I have three very good headphones and I can use them in the office, on my tablet, on my gaming pc, with my notebook and with my phone without ever thinking about charging them or having bluetooth dongles. And neither my office PC nor my gaming PC have bluetooth.

  11. With hardware it’s better to have a feature and not use it than to not have it and then want it someday. Apple has never really understood that, or if they have, they haven’t cared.

  12. I care because I have a set of true studio headphones. They’re older and actually use the big jack, which requires an adapter. I’ve yet to try a pair of bluetooth headphones that have studio quality, even cheap studio quality. There’s often bass boosting, or treble reduction, or other problems.

    But I’m hardly representative of the populace. And Apple always goes for the wider populace in their decisions.

  13. I use BT ear buds while working in my shop. They are OK for quality. The big advantage is I can work without a cable. But sometimes my BT ear buds are not fully charged, or for some other reason I need to fall back on my wired headphones. I prefer to have the choice. I expect OEMs are going this route to free up space in today’s thinner devices, just like they are using smaller batteries. Some are already too thin for my taste. I’d rather have a more ergonomic phone to hold than a thin one.

    I did not like using the Load Comments button. I see no advantage for its use on my end, reading this site on a desktop PC. Perhaps there is one for a user on a cellular connection.

  14. i’ve been using bt headphones recently and i like them. no cables to get tangled in door handles is a positive offset by been another thing needing to be charged. but i suspect i’ll go back to my wired headset as i need them for my fm radio on my phones smart and dumb. not a problem iphone users will ever have as they want you buying music from itunes, not free radio…

  15. wish apple would stop innovating crap where people have to buy all new accessories to do what they have been doing for 10 years..

  16. For me the biggest thing is still wireless charging.

    I understand that it is less important with fast charging, but placing on a pad at night does well enough for me most of the time. I realize they don’t want to add thickness, but the original Nexus 5 is very thin with supporting Qi charging. Does anyone look at it and think, “This is just far too thick of a phone?”

  17. I prefer having the jack. But I did just get an Aumeo recently which gets its signal via BT and the headphones plug into its standard 3.5mm port.

  18. You guys realize all you have to do is attach the USB-C to 3.5mm adapter to your existing headphones! You’re carrying headphones around anyway, so what’s the difference (a little extra bulk)?

    1. The cost of an adapter, and without the ability to charge and play at the same time plus big brother drm copyright enforcement technology to boot. for what, a thinness savings of .0001MM’s compared to a phone with a jack. No thanks!

  19. I’ve been using bluetooth for my car (because the audio sounds like crap over my aux cable) and occasionally with a portable speaker.. but I still use a nice pair of headphones with a cable for private listening. So it’ll be a while before I’m ready to let go of the 3.5mm jack.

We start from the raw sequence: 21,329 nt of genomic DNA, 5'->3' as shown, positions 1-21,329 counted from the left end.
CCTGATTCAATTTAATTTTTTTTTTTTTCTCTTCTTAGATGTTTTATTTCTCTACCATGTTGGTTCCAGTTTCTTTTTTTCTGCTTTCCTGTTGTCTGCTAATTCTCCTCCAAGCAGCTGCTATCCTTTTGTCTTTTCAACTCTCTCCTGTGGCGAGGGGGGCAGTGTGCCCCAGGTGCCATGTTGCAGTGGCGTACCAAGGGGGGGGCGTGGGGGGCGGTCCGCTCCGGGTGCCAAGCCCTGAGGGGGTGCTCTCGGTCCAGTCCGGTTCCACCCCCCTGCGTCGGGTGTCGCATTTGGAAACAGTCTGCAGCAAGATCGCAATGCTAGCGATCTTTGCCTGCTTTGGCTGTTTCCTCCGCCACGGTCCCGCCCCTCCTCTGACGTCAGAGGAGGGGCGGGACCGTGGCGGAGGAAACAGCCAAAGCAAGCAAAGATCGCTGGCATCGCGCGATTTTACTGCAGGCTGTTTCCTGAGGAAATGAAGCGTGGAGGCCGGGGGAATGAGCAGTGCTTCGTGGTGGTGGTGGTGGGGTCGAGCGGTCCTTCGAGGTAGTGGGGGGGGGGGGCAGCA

20. No need to worry. Apple will sell you a headphone jack adapter for $29.99.

    1. Tacitus, I think that price would more like $69.95. There would also be a problem with studio-type closed-ear headphones which Apple won’t likely sell for this phone. Of course they own Beats now so they could surprise me but that brand of headphone starts at $200 so anything from them would be super-expensive!

  21. Unless USB C ports become ubiquitous (which they are not yet), and a USB C headphone has a working 3.5mm jack adapter, then 3.5mm jacks need to stay on phones. And apple proprietary port headphones? @#$%^&* no.

  22. I care about using standard ports rather than proprietary rubbish that only works with one make of phone – I don’t want to need a different set of headphones for my phone, mp3 player and laptop. At least the Moto Z is using USB C.

    This is not the first attempt to change from 3.5″, my 2005 Motorola smartphone had a 2.5″ headphones, but these died out after a while.

  23. Considering i own like almost 5 different pairs of earphone/headphone, yea I care. I also have two Bluetooth headset but remembering to charge them is a PIA.

  24. Oh — and while we’ve got a post that’s likely to generate a lot of comments, I’ve got another question for you. I’m experimenting with a new “load comments” button.

    My hope is that this’ll make pages load slightly more quickly by only loading Diqus/comments upon request. But if you find it annoying to have to click an extra button to view comments, now’s your chance to let me know.

    Update: Alright, day 2 of the grand experiment and now I’ve configured comments to only load once you scroll down the page. No clicks required. Feel free to continue letting me know what you think!

    1. Comments usually load last and no need to wait for them to load before reading the contents of the page so not sure it helps hiding them.
      An extra click is a downside but the bigger downside is waiting for the comments to load.